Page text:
PLEASE NOTE: TRIGGER WARNING
I know that I haven't done any book reviews in a while. There'll be more soon I promise! In light of recent events, with so many rape cases hitting the news and victims speaking about sexual abuse, I wanted to talk a little about my experiences with rape culture. I reiterate a possible trigger warning.
I am pretty. I'm not a supermodel, and I don't consider myself beautiful. I'm curvy and a little overweight, but I still consider myself pretty. I get noticed sometimes. That's okay, good even. It's when being noticed becomes a line being crossed, or a threat, that the problem occurrs.
I have a couple of stories from my life that I want to tell you in order to make my point.
The first happened my junior year of college, on the night of my Junior Senior banquet. There was a mix-up with the group of people I was going with, and I ended up having to drive to the location alone, which wasn't a big deal. However, when I got there, I got lost. I ended up parking on the wrong side of the conference center. A CONFERENCE CENTER. So...not a small building. It was dusk, and the inner city. Because I had mistakenly parked on the wrong side, I had to walk all the way around this giant building by myself.
I was wearing a strapless blue dress that went down to my knees, full length leggings, high-heels, and a scarf that covered pretty much all of my shoulders. But still, you could tell I was dressed up and going somewhere. While I was walking, I got 'cat called.' Not once, not twice, but three times. The third time involved the car slowing down, and the guys in it yelling in graphic detail what they wanted to do to me in my pretty dress.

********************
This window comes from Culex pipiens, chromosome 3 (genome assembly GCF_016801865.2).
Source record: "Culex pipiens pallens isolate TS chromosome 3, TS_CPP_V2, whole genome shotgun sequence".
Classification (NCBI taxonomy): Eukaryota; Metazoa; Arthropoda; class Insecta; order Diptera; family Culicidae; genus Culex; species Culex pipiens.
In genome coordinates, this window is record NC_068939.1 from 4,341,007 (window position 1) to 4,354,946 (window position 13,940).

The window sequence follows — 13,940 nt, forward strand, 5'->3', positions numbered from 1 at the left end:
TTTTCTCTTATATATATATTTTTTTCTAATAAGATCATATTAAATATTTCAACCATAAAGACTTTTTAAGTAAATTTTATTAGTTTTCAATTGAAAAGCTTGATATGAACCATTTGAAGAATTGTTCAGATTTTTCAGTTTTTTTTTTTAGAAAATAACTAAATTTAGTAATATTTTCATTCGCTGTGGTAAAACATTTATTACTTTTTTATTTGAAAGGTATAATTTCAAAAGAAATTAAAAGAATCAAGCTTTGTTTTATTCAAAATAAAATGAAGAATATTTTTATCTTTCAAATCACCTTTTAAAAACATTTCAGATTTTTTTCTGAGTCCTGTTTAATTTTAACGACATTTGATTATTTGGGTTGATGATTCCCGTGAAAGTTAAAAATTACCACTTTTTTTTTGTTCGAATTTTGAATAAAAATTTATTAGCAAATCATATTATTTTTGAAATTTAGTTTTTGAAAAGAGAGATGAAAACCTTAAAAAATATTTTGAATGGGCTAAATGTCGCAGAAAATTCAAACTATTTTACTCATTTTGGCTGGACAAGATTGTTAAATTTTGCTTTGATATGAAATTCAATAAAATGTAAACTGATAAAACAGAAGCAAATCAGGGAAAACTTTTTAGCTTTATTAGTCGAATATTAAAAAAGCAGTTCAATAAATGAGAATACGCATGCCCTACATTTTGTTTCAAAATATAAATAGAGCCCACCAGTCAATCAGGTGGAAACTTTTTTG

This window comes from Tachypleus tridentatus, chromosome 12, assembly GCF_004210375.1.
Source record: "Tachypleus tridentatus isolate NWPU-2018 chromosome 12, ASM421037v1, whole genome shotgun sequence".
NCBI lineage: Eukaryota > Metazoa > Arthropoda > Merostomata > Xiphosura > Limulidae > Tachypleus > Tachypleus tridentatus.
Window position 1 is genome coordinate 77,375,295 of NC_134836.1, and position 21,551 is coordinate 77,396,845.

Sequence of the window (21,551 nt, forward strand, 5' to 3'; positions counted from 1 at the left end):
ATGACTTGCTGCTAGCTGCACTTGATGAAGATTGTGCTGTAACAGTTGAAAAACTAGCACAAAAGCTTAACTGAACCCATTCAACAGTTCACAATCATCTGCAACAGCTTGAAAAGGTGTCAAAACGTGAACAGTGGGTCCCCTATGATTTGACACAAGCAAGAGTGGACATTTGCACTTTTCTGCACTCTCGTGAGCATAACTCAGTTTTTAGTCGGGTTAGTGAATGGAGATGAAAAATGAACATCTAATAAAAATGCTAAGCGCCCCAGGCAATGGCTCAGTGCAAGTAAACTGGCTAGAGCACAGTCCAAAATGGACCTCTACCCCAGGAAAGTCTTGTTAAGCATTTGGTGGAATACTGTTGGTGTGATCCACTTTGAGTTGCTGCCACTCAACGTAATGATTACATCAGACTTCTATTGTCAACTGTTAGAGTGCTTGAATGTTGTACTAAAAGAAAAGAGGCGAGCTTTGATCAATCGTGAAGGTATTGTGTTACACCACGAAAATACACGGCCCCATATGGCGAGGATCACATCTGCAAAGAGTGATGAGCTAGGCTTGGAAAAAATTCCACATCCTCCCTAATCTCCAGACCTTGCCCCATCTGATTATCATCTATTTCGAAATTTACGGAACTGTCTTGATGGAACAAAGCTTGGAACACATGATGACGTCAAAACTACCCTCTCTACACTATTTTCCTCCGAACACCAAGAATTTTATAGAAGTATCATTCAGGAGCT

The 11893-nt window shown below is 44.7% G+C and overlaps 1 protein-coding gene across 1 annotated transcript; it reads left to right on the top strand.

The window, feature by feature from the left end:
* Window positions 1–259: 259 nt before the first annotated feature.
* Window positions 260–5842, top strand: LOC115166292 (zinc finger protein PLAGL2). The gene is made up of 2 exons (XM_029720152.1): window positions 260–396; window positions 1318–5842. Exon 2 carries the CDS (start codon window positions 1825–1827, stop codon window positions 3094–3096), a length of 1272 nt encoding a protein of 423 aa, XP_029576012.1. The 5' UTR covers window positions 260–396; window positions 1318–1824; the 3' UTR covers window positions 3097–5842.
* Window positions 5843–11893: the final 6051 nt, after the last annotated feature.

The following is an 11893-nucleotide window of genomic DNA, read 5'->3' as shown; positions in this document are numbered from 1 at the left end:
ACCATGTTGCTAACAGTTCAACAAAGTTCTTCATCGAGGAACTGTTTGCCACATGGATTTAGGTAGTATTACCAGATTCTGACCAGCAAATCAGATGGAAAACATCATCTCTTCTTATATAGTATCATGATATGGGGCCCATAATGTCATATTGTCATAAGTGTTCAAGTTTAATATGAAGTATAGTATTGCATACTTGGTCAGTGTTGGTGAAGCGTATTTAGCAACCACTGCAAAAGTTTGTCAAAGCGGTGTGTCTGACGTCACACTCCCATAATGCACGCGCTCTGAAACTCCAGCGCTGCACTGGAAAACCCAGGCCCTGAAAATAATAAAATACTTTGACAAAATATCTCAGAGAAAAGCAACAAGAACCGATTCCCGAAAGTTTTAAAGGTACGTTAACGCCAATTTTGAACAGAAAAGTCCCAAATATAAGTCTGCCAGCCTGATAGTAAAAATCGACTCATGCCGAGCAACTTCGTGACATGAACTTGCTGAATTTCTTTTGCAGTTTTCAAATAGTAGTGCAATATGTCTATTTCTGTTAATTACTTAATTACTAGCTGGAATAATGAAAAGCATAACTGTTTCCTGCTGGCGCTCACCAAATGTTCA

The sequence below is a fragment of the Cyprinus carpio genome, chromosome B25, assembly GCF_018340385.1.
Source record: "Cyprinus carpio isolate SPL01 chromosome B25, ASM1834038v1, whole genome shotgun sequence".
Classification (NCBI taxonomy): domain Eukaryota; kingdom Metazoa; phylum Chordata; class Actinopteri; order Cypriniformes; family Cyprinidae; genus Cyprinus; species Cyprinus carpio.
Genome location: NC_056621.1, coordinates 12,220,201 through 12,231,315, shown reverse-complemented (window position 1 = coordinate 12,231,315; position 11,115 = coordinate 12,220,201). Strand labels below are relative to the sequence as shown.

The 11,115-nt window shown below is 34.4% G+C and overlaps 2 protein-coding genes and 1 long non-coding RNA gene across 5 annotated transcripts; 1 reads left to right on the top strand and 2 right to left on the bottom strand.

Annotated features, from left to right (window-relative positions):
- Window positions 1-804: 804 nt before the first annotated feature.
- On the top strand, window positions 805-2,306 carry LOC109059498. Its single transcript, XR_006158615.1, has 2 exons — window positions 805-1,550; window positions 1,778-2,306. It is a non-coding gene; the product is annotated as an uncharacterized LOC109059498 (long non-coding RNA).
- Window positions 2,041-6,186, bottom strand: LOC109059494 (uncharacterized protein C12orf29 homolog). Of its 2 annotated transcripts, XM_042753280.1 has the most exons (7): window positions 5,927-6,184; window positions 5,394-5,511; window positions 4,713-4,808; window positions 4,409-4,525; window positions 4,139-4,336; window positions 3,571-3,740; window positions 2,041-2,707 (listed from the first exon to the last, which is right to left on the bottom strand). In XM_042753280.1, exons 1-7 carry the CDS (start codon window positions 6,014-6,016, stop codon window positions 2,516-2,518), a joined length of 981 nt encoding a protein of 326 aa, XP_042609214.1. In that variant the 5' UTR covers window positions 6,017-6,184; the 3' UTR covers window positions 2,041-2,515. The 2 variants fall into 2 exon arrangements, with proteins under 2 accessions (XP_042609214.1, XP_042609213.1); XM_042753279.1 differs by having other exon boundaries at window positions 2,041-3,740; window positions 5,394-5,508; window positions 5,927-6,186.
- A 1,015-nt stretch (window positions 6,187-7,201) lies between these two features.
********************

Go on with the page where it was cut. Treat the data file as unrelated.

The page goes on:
I did what all girls are trained to do: I put my head down, I walked faster, they walked away laughing. My friends were obviously upset when I told them, and (God bless them) the guys in my party all worked extra hard to make sure I had a good time, and I did. But underneath it all I was sad. I no longer felt pretty. I felt exposed.
Someone drove me back to the garage I was parked in at the end of the night. And in the two minutes between their car and mine, it happened again. A car full of guys, drunk this time, drove by (in a now abandoned parking garage) and were yelling inappropriate things. I made it home safely, but the night will never be a 'fun' memory for me like it should be.
This happened last night.
I had a very long, and not very good day yesterday. I had already planned on ordering a pizza, buying some ice cream, and just chilling. I forgot to stop for the ice cream on the way home, so I thought I'd order the pizza to make sure they'd still deliver, and then run out to the 24-hour store and grab the ice cream. I live in the suburbs, so I didn't think anything would be the problem.
So I live across the street some poeple I'm not particularly fond of. They party, they're loud, they set off fireworks in the middle of the night. Yeah. One of the guys that lives there is like 6'5" and between 250-300 pounds. Very large man. I've always felt that he looked at me strangely, and I try to avoid him as much as possible. Luckily, he's never engaged with me. Until last night.